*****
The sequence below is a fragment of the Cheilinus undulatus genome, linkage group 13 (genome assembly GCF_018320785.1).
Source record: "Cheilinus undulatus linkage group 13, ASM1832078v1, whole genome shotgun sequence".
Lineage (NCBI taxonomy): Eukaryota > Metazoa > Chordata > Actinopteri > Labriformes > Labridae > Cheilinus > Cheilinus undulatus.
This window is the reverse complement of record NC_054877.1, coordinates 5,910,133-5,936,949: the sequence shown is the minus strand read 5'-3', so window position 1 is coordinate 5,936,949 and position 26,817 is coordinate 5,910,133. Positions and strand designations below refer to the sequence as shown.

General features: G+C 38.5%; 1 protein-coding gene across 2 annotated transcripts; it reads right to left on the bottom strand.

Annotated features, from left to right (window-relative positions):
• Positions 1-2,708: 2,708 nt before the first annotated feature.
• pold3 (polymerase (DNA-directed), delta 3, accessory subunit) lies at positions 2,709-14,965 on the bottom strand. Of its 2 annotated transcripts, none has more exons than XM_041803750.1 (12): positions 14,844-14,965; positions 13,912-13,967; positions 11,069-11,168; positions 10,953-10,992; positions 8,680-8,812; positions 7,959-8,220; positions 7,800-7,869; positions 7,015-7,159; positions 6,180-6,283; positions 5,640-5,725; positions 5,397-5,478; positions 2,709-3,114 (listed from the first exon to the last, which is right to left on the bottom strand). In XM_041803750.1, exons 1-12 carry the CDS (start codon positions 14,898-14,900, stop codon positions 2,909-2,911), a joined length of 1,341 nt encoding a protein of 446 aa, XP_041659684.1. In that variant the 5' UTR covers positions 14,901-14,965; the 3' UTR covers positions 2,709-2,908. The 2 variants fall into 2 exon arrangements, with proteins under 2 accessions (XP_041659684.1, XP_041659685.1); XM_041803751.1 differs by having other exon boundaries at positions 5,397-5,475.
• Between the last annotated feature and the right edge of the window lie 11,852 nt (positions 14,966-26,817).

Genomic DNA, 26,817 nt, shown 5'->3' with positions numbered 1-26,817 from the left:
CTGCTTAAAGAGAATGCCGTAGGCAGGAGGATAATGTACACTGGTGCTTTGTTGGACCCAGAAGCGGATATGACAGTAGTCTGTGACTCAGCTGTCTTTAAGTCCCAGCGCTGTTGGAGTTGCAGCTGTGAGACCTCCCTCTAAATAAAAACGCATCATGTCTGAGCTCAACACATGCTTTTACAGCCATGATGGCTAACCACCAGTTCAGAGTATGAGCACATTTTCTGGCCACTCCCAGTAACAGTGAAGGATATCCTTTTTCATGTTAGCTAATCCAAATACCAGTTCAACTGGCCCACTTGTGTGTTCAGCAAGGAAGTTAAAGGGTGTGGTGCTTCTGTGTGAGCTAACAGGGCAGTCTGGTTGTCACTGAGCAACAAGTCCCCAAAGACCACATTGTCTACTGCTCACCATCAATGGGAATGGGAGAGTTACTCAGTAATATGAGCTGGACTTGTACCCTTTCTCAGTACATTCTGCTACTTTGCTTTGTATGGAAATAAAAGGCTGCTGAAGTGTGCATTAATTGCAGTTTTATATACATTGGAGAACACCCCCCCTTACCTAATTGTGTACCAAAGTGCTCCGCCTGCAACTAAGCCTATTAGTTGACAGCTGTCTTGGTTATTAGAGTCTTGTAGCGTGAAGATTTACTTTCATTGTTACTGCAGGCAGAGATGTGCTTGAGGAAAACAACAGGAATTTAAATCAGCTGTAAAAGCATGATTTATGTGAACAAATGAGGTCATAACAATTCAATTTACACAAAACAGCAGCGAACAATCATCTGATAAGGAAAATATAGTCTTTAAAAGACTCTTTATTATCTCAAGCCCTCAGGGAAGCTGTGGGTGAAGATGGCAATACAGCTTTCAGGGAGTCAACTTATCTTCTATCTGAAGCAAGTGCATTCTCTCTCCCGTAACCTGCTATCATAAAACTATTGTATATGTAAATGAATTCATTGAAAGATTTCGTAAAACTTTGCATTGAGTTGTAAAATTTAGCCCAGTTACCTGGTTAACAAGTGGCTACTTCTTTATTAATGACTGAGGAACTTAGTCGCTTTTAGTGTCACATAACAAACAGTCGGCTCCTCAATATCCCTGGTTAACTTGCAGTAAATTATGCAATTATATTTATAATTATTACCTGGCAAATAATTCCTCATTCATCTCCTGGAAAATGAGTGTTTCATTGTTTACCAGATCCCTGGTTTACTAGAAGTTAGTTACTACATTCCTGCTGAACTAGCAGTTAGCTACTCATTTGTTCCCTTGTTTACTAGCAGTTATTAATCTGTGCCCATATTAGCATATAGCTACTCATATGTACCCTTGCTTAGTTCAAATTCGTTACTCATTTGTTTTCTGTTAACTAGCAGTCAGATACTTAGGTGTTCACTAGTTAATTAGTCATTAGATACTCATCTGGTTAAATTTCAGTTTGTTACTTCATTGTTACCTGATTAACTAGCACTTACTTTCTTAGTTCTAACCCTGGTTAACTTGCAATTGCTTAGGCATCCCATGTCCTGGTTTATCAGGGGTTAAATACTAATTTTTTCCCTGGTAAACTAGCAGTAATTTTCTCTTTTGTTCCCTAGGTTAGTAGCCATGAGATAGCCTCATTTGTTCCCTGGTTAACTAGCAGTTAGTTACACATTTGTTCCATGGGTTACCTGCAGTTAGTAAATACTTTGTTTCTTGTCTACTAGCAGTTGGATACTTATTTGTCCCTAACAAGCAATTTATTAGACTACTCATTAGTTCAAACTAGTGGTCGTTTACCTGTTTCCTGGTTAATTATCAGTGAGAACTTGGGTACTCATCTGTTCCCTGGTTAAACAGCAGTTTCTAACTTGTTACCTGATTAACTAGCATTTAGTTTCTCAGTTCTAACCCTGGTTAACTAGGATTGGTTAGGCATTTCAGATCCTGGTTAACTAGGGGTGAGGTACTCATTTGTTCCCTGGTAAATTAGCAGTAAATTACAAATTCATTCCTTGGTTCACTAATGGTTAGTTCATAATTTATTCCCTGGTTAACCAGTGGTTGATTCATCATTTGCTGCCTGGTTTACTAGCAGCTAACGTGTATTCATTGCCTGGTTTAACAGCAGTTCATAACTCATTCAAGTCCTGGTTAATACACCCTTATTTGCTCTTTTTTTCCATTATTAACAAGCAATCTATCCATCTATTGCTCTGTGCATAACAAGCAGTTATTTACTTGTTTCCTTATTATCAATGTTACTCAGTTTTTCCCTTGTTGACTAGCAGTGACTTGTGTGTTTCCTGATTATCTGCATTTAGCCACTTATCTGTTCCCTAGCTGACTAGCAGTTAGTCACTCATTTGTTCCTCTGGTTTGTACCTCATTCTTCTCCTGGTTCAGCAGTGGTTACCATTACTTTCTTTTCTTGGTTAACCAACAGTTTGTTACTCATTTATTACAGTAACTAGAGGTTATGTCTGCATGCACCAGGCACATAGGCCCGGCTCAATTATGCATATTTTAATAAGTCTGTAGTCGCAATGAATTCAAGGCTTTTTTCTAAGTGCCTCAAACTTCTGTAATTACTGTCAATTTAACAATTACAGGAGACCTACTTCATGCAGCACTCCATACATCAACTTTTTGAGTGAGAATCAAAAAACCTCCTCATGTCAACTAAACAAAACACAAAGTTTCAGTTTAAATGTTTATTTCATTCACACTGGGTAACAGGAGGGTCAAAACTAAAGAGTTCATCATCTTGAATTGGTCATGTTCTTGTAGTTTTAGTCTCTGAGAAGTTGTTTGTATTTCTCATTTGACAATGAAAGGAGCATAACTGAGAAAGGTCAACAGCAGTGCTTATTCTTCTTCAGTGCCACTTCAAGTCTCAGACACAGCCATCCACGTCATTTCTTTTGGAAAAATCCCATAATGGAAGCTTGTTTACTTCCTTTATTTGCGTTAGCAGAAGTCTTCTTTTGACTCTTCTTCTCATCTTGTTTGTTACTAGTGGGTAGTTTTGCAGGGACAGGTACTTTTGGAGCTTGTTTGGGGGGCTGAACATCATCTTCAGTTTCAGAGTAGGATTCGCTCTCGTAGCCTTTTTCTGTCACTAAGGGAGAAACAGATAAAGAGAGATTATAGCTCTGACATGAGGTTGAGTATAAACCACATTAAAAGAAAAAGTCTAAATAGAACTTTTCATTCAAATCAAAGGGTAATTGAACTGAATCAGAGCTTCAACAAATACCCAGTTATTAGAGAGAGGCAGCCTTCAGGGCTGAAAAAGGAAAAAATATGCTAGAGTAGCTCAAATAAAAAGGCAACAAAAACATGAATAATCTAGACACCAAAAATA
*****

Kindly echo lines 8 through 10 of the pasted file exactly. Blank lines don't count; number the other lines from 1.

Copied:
• pold3 (polymerase (DNA-directed), delta 3, accessory subunit) lies at positions 2,709-14,965 on the bottom strand. Of its 2 annotated transcripts, none has more exons than XM_041803750.1 (12): positions 14,844-14,965; positions 13,912-13,967; positions 11,069-11,168; positions 10,953-10,992; positions 8,680-8,812; positions 7,959-8,220; positions 7,800-7,869; positions 7,015-7,159; positions 6,180-6,283; positions 5,640-5,725; positions 5,397-5,478; positions 2,709-3,114 (listed from the first exon to the last, which is right to left on the bottom strand). In XM_041803750.1, exons 1-12 carry the CDS (start codon positions 14,898-14,900, stop codon positions 2,909-2,911), a joined length of 1,341 nt encoding a protein of 446 aa, XP_041659684.1. In that variant the 5' UTR covers positions 14,901-14,965; the 3' UTR covers positions 2,709-2,908. The 2 variants fall into 2 exon arrangements, with proteins under 2 accessions (XP_041659684.1, XP_041659685.1); XM_041803751.1 differs by having other exon boundaries at positions 5,397-5,475.
• Between the last annotated feature and the right edge of the window lie 11,852 nt (positions 14,966-26,817).

Genomic DNA, 26,817 nt, shown 5'->3' with positions numbered 1-26,817 from the left: